Also, you can compute the median and standard deviation for your series, and then just plot everything within a few standard deviations of the median, which should be pretty close to the same thing.





How do I calculate the median. That would be a straight line  I want a 'median' between lows and highs that moves up and down with the lows and highs. I suppose I could do it point for point and calculate a median curve.





Ok, that gets into how you display the data. For a single static graph, I'd do it for the entire graph. That would give the bounds for the entire image.
If I was calculating a rolling average, I'd plot that as a curve overlay on top of the existing data. Check out various stock charts for that kind of visualization.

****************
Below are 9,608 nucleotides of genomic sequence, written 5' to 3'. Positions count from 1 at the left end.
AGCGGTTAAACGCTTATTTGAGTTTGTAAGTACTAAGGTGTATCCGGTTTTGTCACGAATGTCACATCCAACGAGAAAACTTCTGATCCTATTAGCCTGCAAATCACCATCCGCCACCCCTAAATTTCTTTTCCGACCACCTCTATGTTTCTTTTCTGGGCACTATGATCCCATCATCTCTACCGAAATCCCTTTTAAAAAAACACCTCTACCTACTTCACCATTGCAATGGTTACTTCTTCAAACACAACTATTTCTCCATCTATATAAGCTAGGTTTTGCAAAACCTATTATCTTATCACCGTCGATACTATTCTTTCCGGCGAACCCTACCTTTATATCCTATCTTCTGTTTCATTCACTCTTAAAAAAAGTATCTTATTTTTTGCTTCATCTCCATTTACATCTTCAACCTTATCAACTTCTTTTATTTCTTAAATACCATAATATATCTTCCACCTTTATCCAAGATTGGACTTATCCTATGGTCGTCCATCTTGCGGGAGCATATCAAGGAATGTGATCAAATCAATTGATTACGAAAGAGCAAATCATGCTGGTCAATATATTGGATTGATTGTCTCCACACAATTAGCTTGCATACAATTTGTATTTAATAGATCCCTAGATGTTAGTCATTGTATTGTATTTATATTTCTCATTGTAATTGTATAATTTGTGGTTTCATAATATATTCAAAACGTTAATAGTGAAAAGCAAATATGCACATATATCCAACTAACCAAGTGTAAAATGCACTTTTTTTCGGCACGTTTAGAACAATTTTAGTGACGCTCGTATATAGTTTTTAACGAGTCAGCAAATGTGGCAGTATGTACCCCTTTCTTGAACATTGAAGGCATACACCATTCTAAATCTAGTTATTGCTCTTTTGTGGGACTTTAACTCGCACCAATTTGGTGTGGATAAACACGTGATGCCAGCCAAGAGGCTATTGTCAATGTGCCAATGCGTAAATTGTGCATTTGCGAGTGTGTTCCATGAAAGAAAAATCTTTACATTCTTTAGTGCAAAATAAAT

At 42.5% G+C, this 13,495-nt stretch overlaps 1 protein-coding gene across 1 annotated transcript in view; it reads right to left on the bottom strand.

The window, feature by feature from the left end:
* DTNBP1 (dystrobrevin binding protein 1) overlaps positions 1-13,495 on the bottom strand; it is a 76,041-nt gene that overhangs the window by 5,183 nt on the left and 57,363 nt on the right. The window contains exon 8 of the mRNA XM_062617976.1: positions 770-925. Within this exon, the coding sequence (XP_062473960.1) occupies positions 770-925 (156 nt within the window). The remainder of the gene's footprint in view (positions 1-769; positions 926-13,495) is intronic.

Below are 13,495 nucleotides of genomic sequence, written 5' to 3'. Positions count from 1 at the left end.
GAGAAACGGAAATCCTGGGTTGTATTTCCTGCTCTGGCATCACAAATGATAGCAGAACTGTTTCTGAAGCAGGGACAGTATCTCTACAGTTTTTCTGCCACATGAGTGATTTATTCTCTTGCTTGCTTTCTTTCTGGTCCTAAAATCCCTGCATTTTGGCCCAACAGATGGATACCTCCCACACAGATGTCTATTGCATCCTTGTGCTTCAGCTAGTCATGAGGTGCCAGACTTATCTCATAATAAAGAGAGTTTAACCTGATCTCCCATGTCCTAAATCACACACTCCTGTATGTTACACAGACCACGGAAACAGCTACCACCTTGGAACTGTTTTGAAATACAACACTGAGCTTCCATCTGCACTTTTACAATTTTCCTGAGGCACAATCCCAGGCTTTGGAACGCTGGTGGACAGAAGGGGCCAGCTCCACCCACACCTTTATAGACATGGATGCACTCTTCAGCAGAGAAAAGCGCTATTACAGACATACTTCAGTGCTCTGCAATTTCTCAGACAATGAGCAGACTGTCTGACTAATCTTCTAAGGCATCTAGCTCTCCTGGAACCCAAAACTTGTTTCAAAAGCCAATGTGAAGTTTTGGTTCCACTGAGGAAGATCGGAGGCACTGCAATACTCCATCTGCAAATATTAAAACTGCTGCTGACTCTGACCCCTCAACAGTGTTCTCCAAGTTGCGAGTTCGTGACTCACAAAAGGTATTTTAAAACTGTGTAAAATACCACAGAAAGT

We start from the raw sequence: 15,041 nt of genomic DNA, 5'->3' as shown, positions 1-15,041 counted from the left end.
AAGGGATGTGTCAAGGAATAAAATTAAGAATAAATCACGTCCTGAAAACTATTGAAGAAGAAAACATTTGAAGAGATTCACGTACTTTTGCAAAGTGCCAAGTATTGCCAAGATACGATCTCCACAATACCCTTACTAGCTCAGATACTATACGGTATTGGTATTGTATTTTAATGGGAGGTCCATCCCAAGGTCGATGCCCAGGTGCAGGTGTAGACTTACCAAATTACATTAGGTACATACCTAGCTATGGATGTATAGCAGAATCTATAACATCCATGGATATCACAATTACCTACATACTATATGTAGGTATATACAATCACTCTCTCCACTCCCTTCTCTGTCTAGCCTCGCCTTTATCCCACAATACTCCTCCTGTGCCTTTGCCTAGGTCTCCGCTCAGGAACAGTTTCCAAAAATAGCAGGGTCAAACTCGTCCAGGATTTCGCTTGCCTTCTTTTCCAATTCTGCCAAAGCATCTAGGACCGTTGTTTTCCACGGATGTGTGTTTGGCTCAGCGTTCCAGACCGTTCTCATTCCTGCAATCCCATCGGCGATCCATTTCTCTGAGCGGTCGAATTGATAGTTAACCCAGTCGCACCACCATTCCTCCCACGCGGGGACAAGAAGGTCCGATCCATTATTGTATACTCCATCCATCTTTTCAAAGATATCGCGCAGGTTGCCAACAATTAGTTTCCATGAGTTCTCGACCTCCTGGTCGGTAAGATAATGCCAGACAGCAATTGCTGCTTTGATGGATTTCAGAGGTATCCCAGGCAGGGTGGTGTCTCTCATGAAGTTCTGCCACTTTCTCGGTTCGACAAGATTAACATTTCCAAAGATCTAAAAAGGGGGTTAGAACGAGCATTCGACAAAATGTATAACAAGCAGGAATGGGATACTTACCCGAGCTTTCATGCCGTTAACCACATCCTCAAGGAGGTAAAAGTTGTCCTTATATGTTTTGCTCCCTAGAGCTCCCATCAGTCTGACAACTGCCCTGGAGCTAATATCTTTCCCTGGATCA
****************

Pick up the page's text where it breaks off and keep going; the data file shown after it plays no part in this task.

To calculate a rolling average, you just assign a window to each point, for example the last 30 data points and calculate the statistics on that window. The trick is really to use a window that makes sense for the underlying data.





By a window, you mean calculate the average low for 30 points, the same for high, and the mean of those is one point in your running central mean curve?





Also, if the y scale varies across the width of the graph according to the data, that is going to be very difficult to interpret, as you will be "straightening" out the data and none of the variation will be absolute.
Sometimes it's just easier to us a log scale for wildly varying data.





It's not at all widely varying. It's mains voltage over the day, and most samples vary by7 a few volts on 240V. It's juts a very few funny points that I think I will just ignore. You can't really depend ona graph as an accurate source of data, and I have a report of all the exact values.